What you need to know:
- South Korea and Japan say chemicals exceed acceptable levels
- Kenya Coffee Producers Association wants the government to address the issue.
- Statistics for 2017/2018 show that South Korea accounted for 12 percent of Kenya’s coffee exports, fourth after Germany, United States and Belgium.
- Kenyan coffee production has been declining from a high of 130,000 tonnes realised in the late 80s to the current 40,000 tonnes.
Kenya’s coffee risks losing its top spot in the world market following its rejection in Japan and South Korea due to high levels of chemical contamination.
The chemical levels of Ochratoxin have exceeded the allowable minimum, resulting in rejection at the two countries’ border points.
The coffee, which is highly sought after by roasters for blending with lower quality beans from other parts of the world, has been banned for three years with local stakeholders now raising concerns that if this is not reversed, then the produce could face total ban.
Kenya Coffee Producers Association wants the government to address the issue, arguing that it could have a negative effect on other importing countries as well.
“The flagging of Kenyan coffee by the key markets due to high levels of contamination does not augur well for the sector. The government has to move fast in addressing this challenge,” said Peter Gikonyo, the association’s chairperson.
World coffee prices
Statistics for 2017/2018 show that South Korea accounted for 12 percent of Kenya’s coffee exports, fourth after Germany, United States and Belgium.
Mr Gikonyo said some of the reasons for the flagging could be gaps in certification procedures for coffee agrochemicals, inadequate capacity by farmers in post-harvest handling of the crop and gaps in coffee export regulations and enforcement.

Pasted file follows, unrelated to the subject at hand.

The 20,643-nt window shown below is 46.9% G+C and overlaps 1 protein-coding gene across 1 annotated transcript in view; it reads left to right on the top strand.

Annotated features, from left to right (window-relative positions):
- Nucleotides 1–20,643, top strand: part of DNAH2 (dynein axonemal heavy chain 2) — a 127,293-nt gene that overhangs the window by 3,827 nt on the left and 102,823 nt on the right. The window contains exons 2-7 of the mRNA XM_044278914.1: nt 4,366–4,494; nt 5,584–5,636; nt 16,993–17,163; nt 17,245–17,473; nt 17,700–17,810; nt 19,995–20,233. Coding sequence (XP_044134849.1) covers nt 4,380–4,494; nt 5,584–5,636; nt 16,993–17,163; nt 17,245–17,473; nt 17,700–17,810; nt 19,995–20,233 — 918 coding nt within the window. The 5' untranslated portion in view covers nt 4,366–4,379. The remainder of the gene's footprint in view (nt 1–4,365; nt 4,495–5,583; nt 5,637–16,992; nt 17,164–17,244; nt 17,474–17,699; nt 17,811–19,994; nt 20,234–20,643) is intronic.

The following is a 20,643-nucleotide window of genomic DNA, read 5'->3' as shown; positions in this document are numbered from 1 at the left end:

The producers also raised concern over the measures put in place by the government to curb the spread of Covid-19 arguing that it has affected production of the commodity.
“The measures have increased cost of production, compromised quality, reduced demand of coffee and increased cost of logistics,” said Mr Gikonyo.
He said the pandemic has made worse an already bad situation given that world coffee prices were already down at the beginning of the year before Covid- 19.
Fall in production
Kenyan coffee production has been declining from a high of 130,000 tonnes realised in the late 80s to the current 40,000 tonnes.
Majority of the smallholder coffee farmers are currently producing less than two kilogrammes (kg) per tree per year against an annual potential of 35kg per tree.
The fall in production is blamed on poor management of farmer cooperatives and infiltration of the sector by cartels that has seen growers’ earnings fall every other year.
To revive the sector, the government in February announced that coffee trading will be regulated by the Capital Markets Authority in a move aimed at taming cartels blamed for diminishing earnings by farmers.
The government also enacted the cherry fund to ensure that farmers meet their financial obligations after harvesting as well as effectively support other production activities such as pruning and application of agrochemicals.
Previously, farmers had to wait for months after harvesting to receive payments which would expose them to high interest loans of as much as 20 percent interest rate from Saccos.